BC POVERTY REDUCTION COMMITTEE
“The time is now for a legislated poverty reduction plan”: 200 organizations and community leaders to BC political parties
(Vancouver) Two hundred organizations from across the province joined together today in a call for all-party support for a legislated BC poverty reduction plan.
The 200 groups are signatories to an open letter released today calling on all political parties to commit that, if elected in May, they will implement a comprehensive poverty reduction plan that includes:
• Legislated targets and timelines to reduce BC’s poverty rate by one third within four years, and end street homelessness within two years; and,
• Policy actions in seven key areas that would end deep poverty, improve conditions for the working poor, and focus on groups that are most vulnerable to poverty.
“BC's high poverty rate is unfair and avoidable,” says Ted Bruce, President of the Public Health Association of BC. “Over half a million British Columbians live in poverty making it the highest poverty rate in Canada. People work hard to overcome poverty — but society must ensure policies are in place to help them achieve an adequate standard of living. Unfortunately, our policies are failing.”
"Too many people in our community are vulnerable,” says Michael McKnight, President & CEO of the United Way of the Lower Mainland. “We know that poverty hits children and seniors especially hard. Resilient families living in healthy, caring and inclusive communities provide the social infrastructure we need for all of us to be successful.”
“People living with low income and poverty have fewer opportunities to adopt healthy behaviours such as participating in regular physical exercise, maintaining a healthy diet, and refraining from smoking, which can lead to an increase in the number of cancer cases,” says Kathryn Seely, Public Issues Manager for the Canadian Cancer Society’s BC & Yukon Division. “According to Statistics Canada, Canadian men and women from the lowest income groups are more likely to develop colorectal cancer than men and women in the highest income households.”
“BC has been a new home for thousands of newcomers each year from all over the world who are capable of making tremendous contribution to our economy,” says Sherman Chan, Director of Settlement Services at MOSAIC. “But poverty is still a fundamental challenge for many of them.”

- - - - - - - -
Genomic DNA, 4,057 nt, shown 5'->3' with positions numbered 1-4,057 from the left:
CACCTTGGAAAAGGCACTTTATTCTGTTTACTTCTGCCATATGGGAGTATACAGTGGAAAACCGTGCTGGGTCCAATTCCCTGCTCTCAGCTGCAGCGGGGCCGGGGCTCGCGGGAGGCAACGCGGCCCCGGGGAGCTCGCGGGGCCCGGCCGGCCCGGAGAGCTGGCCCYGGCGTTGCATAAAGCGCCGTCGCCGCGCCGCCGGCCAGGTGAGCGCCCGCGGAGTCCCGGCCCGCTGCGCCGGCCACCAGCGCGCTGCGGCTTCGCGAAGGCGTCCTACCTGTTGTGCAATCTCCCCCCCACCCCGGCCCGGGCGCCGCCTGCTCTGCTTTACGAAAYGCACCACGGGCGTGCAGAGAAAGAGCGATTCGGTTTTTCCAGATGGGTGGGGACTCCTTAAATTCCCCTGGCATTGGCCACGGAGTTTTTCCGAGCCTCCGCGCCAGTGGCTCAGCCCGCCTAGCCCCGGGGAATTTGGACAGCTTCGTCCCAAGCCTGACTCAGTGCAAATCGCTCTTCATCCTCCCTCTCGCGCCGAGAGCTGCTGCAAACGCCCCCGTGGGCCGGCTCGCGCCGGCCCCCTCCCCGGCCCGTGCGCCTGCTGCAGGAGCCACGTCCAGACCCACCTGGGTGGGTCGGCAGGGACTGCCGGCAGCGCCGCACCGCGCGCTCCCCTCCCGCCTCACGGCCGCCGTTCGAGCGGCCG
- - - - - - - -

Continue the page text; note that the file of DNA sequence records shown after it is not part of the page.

“A rock solid poverty reduction plan is needed, not another program or charity,” says Ernie Crey, Senior Policy Advisor to the Sto:lo Tribal Council.
“All faith traditions call us to help the poor,” says David Dranchuk, Coordinator for Societal Ministry, Diocese of New Westminster of the Anglican Church. “Christians too often have responded to this call with soup kitchens and food banks. This is charity and charity is good. But charity alone isn’t enough. We are also called to do justice. And that means challenging the institutions that create and perpetuate poverty.”
“Poverty is not a problem for individuals, it is a community problem that we all have a role in resolving,” says Patrice Pratt, Chair of Vancity Credit Union. “We need to make the community investment now and have our political parties commit to legislated targets and timelines to reduce poverty and homelessness in BC.”
“More and more we see people who go to work every day, but still struggle in poverty,” says Judy Darcy, Secretary-Business Manager of the Hospital Employees’ Union. “Some of them belong to unions and many don’t. There are policies that would make a dramatic difference. They are known and they are possible. BC needs a comprehensive approach to boost the incomes of those living in poverty, but we also need to build the social infrastructure, public services and assets that are vital to providing a path out of poverty.”
“British Columbians are hungry for leadership on poverty reduction,” says Seth Klein, BC Director of the Canadian Centre for Policy Alternatives (CCPA). He points to the results of a recent Environics poll, in which 74% of British Columbians said they would be more likely to support a provincial political party that pledged to make poverty reduction a high priority.
The group is also urging concerned British Columbians to join the call for a legislated poverty reduction plan by signing their names to the open letter at www.bcpovertyreduction.ca.
To read the open letter or for more information, visit www.bcpovertyreduction.ca.
For media interviews:
• Ted Bruce, President, Public Health Association of BC: 604-875-4378
• Sherman Chan, Director of Settlement Services, MOSAIC: 604-254-9626 ext. 230
• Ernie Crey, Senior Policy Advisor, Sto:lo Tribal Council: 1-604-798-4435
• Judy Darcy, Secretary-Business Manager, Hospital Employees’ Union: call Olive Dempsey, 604-816-3917
• David Dranchuk, Coordinator for Societal Ministry, Diocese of New Westminster of the Anglican Church: 604-684-6306 x221
• Seth Klein, BC Director, Canadian Centre for Policy Alternatives: 604-801-5121 x227 or call Sarah Leavitt, 604-801-5121 x233.
• Michael McKnight, President & CEO United Way of the Lower Mainland: call Michael Becker, 778-833-2734
• Patrice Pratt, Chair, Vancity Credit Union: call Jane MacCarthy, 778 837 0394
• Kathryn Seely, Public Issues Manager, Canadian Cancer Society, BC & Yukon Division: 604-675-7108
Spokespersons are also available around the province. Please contact Sarah Leavitt at 604-801-5121 x233 for details.
UBCIC is a NGO in Special Consultative Status with the Economic and Social Council of the United Nations.